5. Which Bard in the Botanics production or performance did you miss that you wish you’d seen?

Jen: I think there’s only 1 – no, 2 productions that I didn’t get to see. One was 2003’s Much Ado About Nothing with the wonderful Sarah Chalcroft as Beatrice which I didn’t get to see because I was in Antony & Cleopatra at the same time. And the other was The Taming of the Shrew in 2004, which starred Kirk Bage as Petruchio and Candice Edmunds as Kate (Candice, who’s now better known as Artistic Director of Vox Motus Theatre Company). I’ve heard brilliant things about both shows but I think I especially would have liked to see The Taming of the Shrew on a particular night when one actor (who shall remain nameless!) looped a scene two or possibly even three times, to the hilarity of the actors and possibly the audience too so I think I would have liked to be there to witness that.


6. Which costume (of yours or someone else’s) would you most like to have worn or is simply your favourite?

Jen: This is dead easy for me. When I was in Othello last year, I played Emilia but also the Duchess of Venice in Act One and I had a rather wonderful Elizabethan costume topped off with the most incredible red suede, full length swishy coat and, believe me, all actors will know what I mean when I say there is nothing better than a swishy coat to do swishy coat acting with. I loved that coat and actually probably it will end up finding its way in to my wardrobe.


7. What is your favourite spot in the Botanics Gardens, known or unknown?

Jen: That’s really hard because I love the Botanic Gardens – they feel like my home – but my favourite spot for performing is the space we currently use a lot which is not the most beautiful place in the gardens (it backs up against the end of a glasshouse) but you can combine in it a large audience with all the stuff that’s great about working outdoors – I feel that in that space you can really draw the audience in, even a very large audience in. My favourite spot just to be in and where I will go and eat a picnic or read a book is up at the top of the gardens, in the rose garden. There’s a little enclosed space there that’s mostly hedged off and it’s very quiet and very peaceful and a lovely place to sit and enjoy a book or some nice food from Waitrose.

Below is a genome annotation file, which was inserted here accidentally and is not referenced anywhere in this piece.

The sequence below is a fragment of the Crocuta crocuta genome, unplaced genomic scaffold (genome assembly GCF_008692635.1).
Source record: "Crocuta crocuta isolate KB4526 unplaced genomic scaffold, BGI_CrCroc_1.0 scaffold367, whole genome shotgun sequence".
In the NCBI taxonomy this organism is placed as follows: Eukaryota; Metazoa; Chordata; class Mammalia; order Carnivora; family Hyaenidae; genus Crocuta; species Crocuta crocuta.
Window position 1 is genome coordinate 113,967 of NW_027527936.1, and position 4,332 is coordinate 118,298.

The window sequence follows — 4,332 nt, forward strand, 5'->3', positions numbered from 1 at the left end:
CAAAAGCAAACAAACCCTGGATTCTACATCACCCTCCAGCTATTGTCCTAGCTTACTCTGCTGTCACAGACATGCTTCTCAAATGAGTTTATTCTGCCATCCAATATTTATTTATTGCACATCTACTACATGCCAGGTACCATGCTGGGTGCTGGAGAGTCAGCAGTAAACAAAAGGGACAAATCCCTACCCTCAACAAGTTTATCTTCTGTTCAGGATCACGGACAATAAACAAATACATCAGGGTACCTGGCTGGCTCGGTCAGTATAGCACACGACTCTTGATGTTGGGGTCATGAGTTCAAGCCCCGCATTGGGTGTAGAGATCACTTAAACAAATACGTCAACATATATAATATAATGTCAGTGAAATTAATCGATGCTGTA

8. Bard in the Botanics has staged 24 of Shakespeare’s plays. Which of the titles we haven’t yet produced are you most excited about being staged?

Jen: I’m going to say as an addendum to this that we’re working from a canon that includes 38 titles so we’re not including the disputed titles like Cardenio or Edward III. In terms of the plays we haven’t yet staged, I’m excited to see them all make their Bard in the Botanics debut but especially  Coriolanus because I love it (one of the very first speeches I ever learnt from Shakespeare was one of Volumnia’s). Richard II I also love and think is a really beautiful play. King John I only recently discovered through a production at the RSC which really split opinion but which I thought was brilliant so I’m excited to see what we do with that one. So those and many more – I can’t possibly narrow it down to one.